• Energy section is fair and balanced – but more emphasis is needed on value-added energy production
  • Too much emphasis on existing oil and gas – should also mention the successes of our current renewable energy industry
  • High cost of buying land should be recognized as an industry start-up cost


  • Regulations are needed to ensure we maintain adequate tree cover, on both public and private lands
  • Support for government recognizing private landowners for their stewardship initiatives
  • More stringent and timely regulations needed for aggregate mine reclamation
  • The definition section for this topic is helpful
  • Management frameworks for this section are important – we need a timeframe to develop these. However, some commenters wanted to emphasize that these frameworks should not be “burdensome” on taxpayers and industry – they must be fiscally sustainable.
  • Need to ensure that we look at appropriate indicator species in the context of the ecosystems that support them
  • This is a big region – how will regional goals translate to on-the-ground action in each area?
  • Need to identify and inventory our wetlands and other significant ecological areas
  • Environmental regulations need to leave industry enough room to operate
  • Need sustainable, best practices for development in environmentally sensitive areas
  • We should use recent study of ecologically sensitive areas in this region to identify new conservation area candidates
  • Support for biodiversity protection on both private and public lands

Thoughts about water and air:

  • Support for more airshed monitoring
  • It’s important for the plan to mention the work done by Alberta’s watershed groups and encourage collaboration
  • Support for responsible allocation of water via the appropriate processes
  • Common provincial and federal standards needed for water quality
  • Support for the development of a groundwater management framework – but we need to fill info gaps
  • Industry should be held to the same water quality management standards as municipality water treatment plants are
  • The plan references integrated views for watersheds – what are these? Whose views are they?


  • Clearer definition needed for ‘people-friendly’ communities
  • Support for the idea of planning between municipalities – this should be stressed more
  • Need to acknowledge the enhanced planning and municipal collaboration that is already happening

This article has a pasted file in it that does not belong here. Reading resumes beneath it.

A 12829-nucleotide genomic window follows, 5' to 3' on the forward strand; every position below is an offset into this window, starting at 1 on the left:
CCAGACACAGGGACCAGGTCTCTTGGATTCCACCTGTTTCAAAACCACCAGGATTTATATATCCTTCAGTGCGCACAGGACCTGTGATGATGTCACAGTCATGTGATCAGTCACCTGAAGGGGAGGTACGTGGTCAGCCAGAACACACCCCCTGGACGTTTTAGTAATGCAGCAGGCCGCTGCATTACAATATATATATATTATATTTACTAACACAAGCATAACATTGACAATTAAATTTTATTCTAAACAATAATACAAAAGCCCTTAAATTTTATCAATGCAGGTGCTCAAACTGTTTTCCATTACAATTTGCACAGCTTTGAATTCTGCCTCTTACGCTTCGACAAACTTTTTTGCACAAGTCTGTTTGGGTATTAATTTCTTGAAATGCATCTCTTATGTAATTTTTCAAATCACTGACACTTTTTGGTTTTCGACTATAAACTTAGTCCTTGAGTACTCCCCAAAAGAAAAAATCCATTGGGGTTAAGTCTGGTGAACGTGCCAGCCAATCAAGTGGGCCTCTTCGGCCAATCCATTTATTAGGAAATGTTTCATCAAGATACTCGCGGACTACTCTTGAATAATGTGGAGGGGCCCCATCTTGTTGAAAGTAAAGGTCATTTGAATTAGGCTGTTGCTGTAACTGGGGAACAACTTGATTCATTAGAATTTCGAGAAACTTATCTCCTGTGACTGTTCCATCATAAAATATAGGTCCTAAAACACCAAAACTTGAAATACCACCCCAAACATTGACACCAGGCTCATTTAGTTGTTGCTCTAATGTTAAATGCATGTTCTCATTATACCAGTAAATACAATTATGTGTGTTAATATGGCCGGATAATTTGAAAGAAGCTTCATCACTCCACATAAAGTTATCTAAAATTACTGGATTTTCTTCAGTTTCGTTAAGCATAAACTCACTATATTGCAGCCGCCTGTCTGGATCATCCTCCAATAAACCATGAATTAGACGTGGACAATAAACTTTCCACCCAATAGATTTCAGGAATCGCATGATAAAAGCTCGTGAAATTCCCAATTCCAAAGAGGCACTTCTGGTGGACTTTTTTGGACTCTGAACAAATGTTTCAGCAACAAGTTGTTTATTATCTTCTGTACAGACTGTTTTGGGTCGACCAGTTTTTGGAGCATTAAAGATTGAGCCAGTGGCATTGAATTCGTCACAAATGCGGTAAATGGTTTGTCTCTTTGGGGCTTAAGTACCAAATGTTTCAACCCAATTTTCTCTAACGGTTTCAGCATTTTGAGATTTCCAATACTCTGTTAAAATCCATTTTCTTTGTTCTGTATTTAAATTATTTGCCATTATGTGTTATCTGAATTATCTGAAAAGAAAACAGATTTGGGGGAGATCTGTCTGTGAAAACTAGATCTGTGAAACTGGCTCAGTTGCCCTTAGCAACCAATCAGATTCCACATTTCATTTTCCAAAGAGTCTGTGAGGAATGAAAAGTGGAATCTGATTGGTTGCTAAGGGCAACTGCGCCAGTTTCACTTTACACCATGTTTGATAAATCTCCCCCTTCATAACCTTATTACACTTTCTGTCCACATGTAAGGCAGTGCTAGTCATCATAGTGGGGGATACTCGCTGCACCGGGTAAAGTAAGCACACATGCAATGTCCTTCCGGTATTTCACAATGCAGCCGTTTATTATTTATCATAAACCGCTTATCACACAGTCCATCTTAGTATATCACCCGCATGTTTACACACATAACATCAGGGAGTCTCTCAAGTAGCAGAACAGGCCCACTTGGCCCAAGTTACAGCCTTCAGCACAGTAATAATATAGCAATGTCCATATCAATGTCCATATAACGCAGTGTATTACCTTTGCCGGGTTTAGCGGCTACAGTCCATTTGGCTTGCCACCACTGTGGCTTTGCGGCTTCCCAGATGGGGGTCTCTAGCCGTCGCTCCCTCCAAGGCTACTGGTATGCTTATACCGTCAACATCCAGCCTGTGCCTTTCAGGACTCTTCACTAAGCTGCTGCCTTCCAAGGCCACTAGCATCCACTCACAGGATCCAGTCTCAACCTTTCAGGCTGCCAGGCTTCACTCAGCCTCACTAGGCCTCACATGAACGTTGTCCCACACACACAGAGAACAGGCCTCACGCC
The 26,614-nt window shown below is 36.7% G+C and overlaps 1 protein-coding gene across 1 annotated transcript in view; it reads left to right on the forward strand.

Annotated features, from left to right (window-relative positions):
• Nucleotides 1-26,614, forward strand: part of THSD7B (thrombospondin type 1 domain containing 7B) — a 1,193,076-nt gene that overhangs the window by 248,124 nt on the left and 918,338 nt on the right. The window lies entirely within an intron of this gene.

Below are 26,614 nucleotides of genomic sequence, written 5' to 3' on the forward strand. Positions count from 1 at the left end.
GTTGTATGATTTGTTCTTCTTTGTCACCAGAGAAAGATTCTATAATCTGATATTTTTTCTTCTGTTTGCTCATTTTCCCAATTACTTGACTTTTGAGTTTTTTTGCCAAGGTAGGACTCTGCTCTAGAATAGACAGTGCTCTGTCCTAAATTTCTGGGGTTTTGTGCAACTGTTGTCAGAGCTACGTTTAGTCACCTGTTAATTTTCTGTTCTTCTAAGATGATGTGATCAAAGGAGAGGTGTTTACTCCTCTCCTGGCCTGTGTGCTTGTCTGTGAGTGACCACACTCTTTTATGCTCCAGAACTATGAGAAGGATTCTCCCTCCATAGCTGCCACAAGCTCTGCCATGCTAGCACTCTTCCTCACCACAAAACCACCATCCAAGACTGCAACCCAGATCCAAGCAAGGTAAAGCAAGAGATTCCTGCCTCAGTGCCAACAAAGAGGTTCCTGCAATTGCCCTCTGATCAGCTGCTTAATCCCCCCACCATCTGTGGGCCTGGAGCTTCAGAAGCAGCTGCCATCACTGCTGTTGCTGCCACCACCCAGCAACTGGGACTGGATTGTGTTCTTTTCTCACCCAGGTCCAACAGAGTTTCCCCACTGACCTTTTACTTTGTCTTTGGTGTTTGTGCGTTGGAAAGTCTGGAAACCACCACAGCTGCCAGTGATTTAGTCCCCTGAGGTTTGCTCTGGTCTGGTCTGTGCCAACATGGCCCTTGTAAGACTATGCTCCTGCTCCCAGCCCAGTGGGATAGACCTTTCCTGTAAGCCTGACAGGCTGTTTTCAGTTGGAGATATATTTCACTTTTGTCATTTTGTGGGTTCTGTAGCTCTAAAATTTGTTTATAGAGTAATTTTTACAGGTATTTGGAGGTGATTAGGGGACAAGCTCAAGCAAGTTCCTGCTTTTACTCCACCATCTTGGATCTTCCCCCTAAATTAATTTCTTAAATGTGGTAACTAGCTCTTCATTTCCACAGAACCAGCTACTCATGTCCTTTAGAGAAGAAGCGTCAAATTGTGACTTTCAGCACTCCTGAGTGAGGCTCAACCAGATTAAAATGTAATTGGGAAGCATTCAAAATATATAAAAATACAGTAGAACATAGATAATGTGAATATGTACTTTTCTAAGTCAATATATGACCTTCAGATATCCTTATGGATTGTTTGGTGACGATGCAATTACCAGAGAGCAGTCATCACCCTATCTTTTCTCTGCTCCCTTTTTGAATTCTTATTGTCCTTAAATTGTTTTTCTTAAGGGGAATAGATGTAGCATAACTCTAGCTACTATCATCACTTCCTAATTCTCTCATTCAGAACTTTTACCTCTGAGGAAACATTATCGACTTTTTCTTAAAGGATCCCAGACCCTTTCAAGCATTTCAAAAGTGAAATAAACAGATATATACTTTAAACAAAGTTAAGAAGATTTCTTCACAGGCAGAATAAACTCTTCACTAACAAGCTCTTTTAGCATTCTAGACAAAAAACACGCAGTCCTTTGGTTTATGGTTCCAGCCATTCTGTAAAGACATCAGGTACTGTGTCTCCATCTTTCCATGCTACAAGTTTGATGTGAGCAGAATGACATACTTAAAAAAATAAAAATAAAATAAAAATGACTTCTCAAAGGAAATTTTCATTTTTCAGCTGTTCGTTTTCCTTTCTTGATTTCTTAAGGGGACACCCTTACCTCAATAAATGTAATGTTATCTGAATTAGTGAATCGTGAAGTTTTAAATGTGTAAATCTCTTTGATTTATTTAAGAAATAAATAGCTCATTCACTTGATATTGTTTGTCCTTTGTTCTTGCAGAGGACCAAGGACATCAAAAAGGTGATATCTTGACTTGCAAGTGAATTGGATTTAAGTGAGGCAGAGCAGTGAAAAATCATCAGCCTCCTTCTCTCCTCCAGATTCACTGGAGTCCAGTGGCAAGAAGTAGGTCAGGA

• Need to ensure Aboriginal knowledge is incorporated into the plan
  • Need to ensure that municipalities are aware of regional planning decisions
  • Concern about “urban sprawl” and loss of arable land
  • More emphasis on community plans that incorporate greener transportation – including cycling and walking
  • Concern about safety in communities near railways. Focus on not having “negative development” close to municipalities.
  • Infrastructure development poses a serious challenge – need to recognize that

Thoughts on recreation: 

  • More recreation areas needed – but proper management of these areas is needed in order to prevent environmental damage
  • Need more enforcement of rules in areas used by off-highway vehicles
  • Need to connect and build on our existing trail systems
  • Should promote recreation land trust sites – these sites already have rules; we should promote them
Photo of people riding off-highway vehicles.

Off-highway vehicles were once again a hot topic during our Wetaskawin session.

Interested in sharing your views? Find info on our upcoming sessions here. Join the conversation online by following us on Twitter or using the #NSRP hashtag.

Leave a Reply

Fill in your details below or click an icon to log in:

WordPress.com Logo

You are commenting using your WordPress.com account. Log Out /  Change )

Google+ photo

You are commenting using your Google+ account. Log Out /  Change )

Twitter picture

You are commenting using your Twitter account. Log Out /  Change )

Facebook photo

You are commenting using your Facebook account. Log Out /  Change )


Connecting to %s